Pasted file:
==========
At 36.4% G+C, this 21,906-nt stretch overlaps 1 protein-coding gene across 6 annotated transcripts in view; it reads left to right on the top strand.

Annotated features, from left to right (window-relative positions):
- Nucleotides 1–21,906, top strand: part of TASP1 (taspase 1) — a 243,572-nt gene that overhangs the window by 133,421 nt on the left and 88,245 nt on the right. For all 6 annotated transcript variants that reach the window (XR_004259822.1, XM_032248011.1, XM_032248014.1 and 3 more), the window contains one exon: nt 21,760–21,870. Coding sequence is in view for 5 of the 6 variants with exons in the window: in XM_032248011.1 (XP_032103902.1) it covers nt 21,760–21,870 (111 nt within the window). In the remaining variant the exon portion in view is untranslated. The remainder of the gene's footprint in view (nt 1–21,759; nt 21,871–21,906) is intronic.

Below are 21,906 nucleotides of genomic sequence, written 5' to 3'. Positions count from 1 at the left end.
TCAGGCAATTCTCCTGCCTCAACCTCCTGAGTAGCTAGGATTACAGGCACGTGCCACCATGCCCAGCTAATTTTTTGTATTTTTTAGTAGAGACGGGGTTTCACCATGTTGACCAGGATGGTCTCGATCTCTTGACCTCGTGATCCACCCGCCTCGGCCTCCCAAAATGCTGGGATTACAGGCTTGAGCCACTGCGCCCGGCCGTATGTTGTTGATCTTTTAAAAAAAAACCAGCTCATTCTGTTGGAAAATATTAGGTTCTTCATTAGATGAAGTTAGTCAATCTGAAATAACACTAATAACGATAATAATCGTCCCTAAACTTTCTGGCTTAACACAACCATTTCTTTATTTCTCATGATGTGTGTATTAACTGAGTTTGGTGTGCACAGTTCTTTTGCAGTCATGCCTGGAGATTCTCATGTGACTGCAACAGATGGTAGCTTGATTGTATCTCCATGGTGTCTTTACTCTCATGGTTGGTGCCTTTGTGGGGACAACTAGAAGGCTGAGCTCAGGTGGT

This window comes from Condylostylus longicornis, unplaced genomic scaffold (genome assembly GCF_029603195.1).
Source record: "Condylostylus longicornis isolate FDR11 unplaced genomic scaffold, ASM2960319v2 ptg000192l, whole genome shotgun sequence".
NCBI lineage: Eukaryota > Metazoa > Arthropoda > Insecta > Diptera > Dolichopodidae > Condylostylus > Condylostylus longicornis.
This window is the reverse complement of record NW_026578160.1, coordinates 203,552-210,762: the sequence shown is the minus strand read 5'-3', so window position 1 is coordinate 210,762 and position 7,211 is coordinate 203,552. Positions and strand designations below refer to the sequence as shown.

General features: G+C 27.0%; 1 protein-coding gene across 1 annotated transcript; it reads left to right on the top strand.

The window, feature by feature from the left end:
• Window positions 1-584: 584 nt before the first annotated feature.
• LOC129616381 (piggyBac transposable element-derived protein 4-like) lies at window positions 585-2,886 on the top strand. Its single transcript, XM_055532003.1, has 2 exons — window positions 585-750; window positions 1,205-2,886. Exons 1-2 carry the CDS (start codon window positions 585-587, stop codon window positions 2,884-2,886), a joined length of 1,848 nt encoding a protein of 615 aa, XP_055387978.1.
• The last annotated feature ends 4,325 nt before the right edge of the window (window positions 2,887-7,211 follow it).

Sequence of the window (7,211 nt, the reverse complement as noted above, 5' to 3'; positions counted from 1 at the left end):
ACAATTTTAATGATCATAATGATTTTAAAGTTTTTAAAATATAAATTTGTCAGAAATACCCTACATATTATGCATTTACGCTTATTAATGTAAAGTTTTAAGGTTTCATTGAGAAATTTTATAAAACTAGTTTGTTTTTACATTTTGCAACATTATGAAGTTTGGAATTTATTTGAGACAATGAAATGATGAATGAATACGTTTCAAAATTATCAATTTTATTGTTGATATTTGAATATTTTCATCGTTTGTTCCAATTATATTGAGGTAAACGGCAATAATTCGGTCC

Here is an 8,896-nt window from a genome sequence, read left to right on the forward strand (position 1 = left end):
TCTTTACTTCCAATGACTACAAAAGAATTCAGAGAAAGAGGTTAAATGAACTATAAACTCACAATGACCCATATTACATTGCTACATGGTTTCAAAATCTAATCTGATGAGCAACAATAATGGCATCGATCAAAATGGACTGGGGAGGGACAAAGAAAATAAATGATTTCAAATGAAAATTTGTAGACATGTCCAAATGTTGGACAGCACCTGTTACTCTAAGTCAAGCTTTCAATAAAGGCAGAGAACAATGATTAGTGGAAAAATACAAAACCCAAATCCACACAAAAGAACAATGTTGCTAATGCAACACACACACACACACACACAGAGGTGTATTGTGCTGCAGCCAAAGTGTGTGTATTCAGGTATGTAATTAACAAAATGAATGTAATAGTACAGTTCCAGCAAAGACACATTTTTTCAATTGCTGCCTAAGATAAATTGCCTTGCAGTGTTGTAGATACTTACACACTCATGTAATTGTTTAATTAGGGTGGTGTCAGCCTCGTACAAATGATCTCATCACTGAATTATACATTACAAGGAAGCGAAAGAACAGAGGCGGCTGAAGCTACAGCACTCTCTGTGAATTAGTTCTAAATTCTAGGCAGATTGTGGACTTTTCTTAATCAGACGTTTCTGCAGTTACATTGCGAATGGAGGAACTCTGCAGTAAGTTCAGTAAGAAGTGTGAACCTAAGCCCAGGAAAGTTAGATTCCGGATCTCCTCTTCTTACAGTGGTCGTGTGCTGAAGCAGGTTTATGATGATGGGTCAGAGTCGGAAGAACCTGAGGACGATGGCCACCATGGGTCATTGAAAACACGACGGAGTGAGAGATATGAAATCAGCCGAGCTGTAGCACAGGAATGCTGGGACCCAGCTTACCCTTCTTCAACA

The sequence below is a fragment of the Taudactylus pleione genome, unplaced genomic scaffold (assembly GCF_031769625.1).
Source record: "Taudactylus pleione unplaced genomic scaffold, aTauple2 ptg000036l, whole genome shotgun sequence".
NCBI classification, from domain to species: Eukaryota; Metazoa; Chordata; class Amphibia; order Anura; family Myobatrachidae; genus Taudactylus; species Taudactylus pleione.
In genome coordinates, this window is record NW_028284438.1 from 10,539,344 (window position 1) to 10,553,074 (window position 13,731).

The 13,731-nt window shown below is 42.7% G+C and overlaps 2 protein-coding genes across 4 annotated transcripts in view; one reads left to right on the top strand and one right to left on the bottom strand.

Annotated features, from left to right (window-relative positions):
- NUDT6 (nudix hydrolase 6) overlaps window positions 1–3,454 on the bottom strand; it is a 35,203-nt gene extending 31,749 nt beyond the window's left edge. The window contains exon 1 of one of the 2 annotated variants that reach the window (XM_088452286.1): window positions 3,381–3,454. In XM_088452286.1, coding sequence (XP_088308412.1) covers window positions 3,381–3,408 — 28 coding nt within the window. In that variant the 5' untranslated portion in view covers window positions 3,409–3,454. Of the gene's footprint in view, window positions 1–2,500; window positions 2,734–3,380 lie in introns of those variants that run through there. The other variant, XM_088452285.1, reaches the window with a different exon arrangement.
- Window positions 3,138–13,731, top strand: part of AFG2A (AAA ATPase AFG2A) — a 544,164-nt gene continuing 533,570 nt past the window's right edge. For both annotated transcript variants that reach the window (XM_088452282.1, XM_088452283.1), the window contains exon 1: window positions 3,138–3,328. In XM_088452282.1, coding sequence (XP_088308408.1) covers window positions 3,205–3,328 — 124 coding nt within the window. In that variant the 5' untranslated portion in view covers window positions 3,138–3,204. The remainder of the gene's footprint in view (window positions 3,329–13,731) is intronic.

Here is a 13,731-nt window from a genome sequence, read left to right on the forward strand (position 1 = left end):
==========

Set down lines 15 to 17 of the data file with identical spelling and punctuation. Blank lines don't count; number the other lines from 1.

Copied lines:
Sequence of the window (7,211 nt, the reverse complement as noted above, 5' to 3'; positions counted from 1 at the left end):
ACAATTTTAATGATCATAATGATTTTAAAGTTTTTAAAATATAAATTTGTCAGAAATACCCTACATATTATGCATTTACGCTTATTAATGTAAAGTTTTAAGGTTTCATTGAGAAATTTTATAAAACTAGTTTGTTTTTACATTTTGCAACATTATGAAGTTTGGAATTTATTTGAGACAATGAAATGATGAATGAATACGTTTCAAAATTATCAATTTTATTGTTGATATTTGAATATTTTCATCGTTTGTTCCAATTATATTGAGGTAAACGGCAATAATTCGGTCC

Here is an 8,896-nt window from a genome sequence, read left to right on the forward strand (position 1 = left end):